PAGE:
Early life on Earth and analogies to Mars
International audience The evidence for early life and its initial evolution on Earth is linked intimately with the geological evolution of the early Earth. The environment of the early Earth would be considered extreme by modern standards: hot (50–80°C), volcanically and hydrothermally active, anox...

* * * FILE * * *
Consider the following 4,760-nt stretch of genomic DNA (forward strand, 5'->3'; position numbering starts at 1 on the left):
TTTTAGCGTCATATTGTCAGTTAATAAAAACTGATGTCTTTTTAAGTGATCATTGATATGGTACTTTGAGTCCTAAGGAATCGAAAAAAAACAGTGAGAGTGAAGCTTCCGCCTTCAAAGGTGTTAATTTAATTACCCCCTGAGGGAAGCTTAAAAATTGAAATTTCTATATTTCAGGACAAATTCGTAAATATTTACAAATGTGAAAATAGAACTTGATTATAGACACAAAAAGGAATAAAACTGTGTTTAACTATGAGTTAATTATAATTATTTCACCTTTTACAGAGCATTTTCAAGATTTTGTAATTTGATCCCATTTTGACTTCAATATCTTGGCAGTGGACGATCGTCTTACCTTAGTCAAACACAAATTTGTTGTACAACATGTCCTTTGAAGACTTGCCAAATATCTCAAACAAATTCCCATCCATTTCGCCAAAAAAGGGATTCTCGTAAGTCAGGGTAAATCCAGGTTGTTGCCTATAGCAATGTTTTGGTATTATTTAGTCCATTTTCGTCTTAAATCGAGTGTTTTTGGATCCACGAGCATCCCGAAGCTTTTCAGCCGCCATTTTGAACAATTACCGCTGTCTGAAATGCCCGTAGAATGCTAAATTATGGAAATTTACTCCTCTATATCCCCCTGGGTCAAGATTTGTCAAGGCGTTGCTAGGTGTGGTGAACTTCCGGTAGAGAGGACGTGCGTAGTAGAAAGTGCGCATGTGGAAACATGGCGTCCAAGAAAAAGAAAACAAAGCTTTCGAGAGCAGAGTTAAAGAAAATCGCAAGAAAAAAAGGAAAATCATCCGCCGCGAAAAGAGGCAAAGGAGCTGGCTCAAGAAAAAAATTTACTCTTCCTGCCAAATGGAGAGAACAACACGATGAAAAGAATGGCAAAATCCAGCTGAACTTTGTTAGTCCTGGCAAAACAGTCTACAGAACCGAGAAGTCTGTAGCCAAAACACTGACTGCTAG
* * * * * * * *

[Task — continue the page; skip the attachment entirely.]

|Summary:||International audience The evidence for early life and its initial evolution on Earth is linked intimately with the geological evolution of the early Earth. The environment of the early Earth would be considered extreme by modern standards: hot (50–80°C), volcanically and hydrothermally active, anoxic, high UV flux, and a high flux of extraterrestrial impacts. Habitats for life were more limited until continent-building processes resulted in the formation of stable cratons with wide, shallow, continental platforms in the Mid-Late Archaean. Unfortunately there are no records of the first appearance of life and the earliest isotopic indications of the existence of organisms fractionating carbon in ∼3.8 Ga rocks from the Isua greenstone belt in Greenland are tenuous. Well-preserved microfossils and microbial mats (in the form of tabular and domical stromatolites) occur in 3.5–3.3 Ga, Early Archaean, sedimentary formations from the Barberton (South Africa) and Pilbara (Australia) greenstone belts. They document life forms that show a relatively advanced level of evolution. Microfossil morphology includes filamentous, coccoid, rod and vibroid shapes. Colonial microorganisms formed biofilms and microbial mats at the surfaces of volcaniclastic and chemical sediments, some of which created (small) macroscopic microbialites such as stromatolites. Anoxygenic photosynthesis may already have developed. Carbon, nitrogen and sulphur isotopes ratios are in the range of those for organisms with anaerobic metabolisms, such as methanogenesis, sulphate reduction and photosynthesis. Life was apparently distributed widely in shallow-water to littoral environments, including exposed, evaporitic basins and regions of hydrothermal activity. Biomass in the early Archaean was restricted owing to the limited amount of energy that could be produced by anaerobic metabolisms. Microfossils resembling oxygenic photosynthesisers, such as cyanobacteria, probably first occurred in the later part of the Mid Archaean (∼2.9 Ga), concurrent with the tectonic development of suitable shallow shelf environments. The development of an oxygenic metabolism allowed a considerable increase in biomass and increased interaction with the geological environment.|